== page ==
XLink and XML Base are implemented or partially implemented by Mozilla. This hack explores these technologies, using Mozilla as a platform.
The XML Linking Language or XLink (http://www.w3.org/TR/xlink/) defines a vocabulary for creating hyperlinks to resources using XML syntax. XLink goes beyond the simple linking in HTML and XHTML by adding concrete semantics and extended links that can link to more than one resource. XLink hasn’t really taken off yet, but Mozilla supports simple links in XLink, though not extended links (http://www.mozilla.org/newlayout/xml/#linking). Use of XLink is growing, if slowly—see, for example, the use of XLink in the OpenOffice specification (http://www.oasis-open.org/committees/download.php/6037/office-spec-1.0-cd-1.pdf).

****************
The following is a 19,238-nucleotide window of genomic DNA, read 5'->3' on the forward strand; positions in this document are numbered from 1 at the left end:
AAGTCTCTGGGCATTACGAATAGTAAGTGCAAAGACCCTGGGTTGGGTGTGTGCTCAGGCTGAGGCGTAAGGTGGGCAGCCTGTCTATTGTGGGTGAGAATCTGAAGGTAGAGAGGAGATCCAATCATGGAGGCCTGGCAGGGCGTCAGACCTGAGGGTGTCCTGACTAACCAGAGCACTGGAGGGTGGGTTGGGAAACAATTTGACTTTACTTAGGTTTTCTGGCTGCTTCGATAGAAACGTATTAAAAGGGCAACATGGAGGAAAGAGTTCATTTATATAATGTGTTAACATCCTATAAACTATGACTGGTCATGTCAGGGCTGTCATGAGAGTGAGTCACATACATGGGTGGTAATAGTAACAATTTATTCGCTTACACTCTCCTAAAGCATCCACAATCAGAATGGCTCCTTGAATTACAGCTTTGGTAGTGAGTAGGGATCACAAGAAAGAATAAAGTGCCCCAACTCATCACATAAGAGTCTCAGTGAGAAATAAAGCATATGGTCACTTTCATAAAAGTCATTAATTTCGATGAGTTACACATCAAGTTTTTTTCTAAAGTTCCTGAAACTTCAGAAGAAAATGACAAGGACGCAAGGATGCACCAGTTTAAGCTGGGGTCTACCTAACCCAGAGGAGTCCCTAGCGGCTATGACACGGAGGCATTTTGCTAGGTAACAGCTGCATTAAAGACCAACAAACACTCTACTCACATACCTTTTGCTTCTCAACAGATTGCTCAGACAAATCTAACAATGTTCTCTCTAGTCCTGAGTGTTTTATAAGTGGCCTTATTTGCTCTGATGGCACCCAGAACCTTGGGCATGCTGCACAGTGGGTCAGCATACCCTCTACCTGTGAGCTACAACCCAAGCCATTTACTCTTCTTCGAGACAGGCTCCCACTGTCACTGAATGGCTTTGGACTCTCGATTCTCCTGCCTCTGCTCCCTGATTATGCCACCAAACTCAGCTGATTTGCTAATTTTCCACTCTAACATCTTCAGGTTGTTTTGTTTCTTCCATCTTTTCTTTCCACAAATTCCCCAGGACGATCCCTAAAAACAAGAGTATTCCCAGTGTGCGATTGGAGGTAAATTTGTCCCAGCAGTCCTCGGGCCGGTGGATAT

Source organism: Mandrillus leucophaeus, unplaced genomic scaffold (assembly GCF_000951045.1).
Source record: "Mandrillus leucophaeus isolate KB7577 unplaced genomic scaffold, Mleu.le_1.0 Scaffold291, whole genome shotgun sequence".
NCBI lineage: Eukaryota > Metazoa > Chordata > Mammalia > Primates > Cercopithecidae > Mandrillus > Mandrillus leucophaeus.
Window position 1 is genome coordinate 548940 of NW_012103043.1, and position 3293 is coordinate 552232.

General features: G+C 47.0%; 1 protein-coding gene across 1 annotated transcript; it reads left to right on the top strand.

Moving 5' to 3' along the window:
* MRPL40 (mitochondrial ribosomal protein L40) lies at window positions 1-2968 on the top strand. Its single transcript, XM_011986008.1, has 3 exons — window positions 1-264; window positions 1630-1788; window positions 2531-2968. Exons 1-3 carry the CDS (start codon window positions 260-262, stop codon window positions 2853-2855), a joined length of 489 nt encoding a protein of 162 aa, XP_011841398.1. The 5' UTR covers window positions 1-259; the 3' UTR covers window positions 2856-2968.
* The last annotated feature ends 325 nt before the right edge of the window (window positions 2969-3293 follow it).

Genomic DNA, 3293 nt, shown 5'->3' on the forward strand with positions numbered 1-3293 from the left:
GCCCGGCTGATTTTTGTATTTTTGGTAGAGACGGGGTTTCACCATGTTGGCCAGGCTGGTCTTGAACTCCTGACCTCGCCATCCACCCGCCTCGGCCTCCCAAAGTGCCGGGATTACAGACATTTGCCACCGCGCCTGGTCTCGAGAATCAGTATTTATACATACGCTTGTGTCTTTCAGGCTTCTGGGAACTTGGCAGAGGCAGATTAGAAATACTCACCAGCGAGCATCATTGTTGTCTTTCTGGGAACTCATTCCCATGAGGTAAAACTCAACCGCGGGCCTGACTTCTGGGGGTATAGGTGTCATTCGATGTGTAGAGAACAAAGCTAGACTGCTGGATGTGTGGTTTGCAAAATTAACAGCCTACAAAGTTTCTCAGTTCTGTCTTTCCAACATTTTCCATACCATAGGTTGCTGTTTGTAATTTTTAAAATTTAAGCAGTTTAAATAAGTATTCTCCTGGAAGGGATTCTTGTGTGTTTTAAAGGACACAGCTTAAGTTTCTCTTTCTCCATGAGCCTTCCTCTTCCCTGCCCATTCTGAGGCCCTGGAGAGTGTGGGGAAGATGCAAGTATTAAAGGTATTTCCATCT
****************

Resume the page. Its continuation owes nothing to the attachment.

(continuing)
XML Base (http://www.w3.org/TR/xmlbase/) consists of a
single XML attribute,
xml:base, that acts like the
base element from HTML and XHTML; i.e., it
explicitly sets the base URI for a document. A base URI is often
understood implicitly by a program such as a Web browser by the
location of a resource, such as a location on the web or the location
of a file in a directory or file structure. In HTML or XHTML, this
base URI could be set directly with the
element, as shown in this fragment of XHTML markup (note bold):
<html xmlns="http://www.w3.org/1999/xhtml" xml:lang="en"> <head> <title>Links</title> <base href="http://www.xml.com"/> </head> <body> ...
You set a base URI explicitly using
xml:base, as shown in ...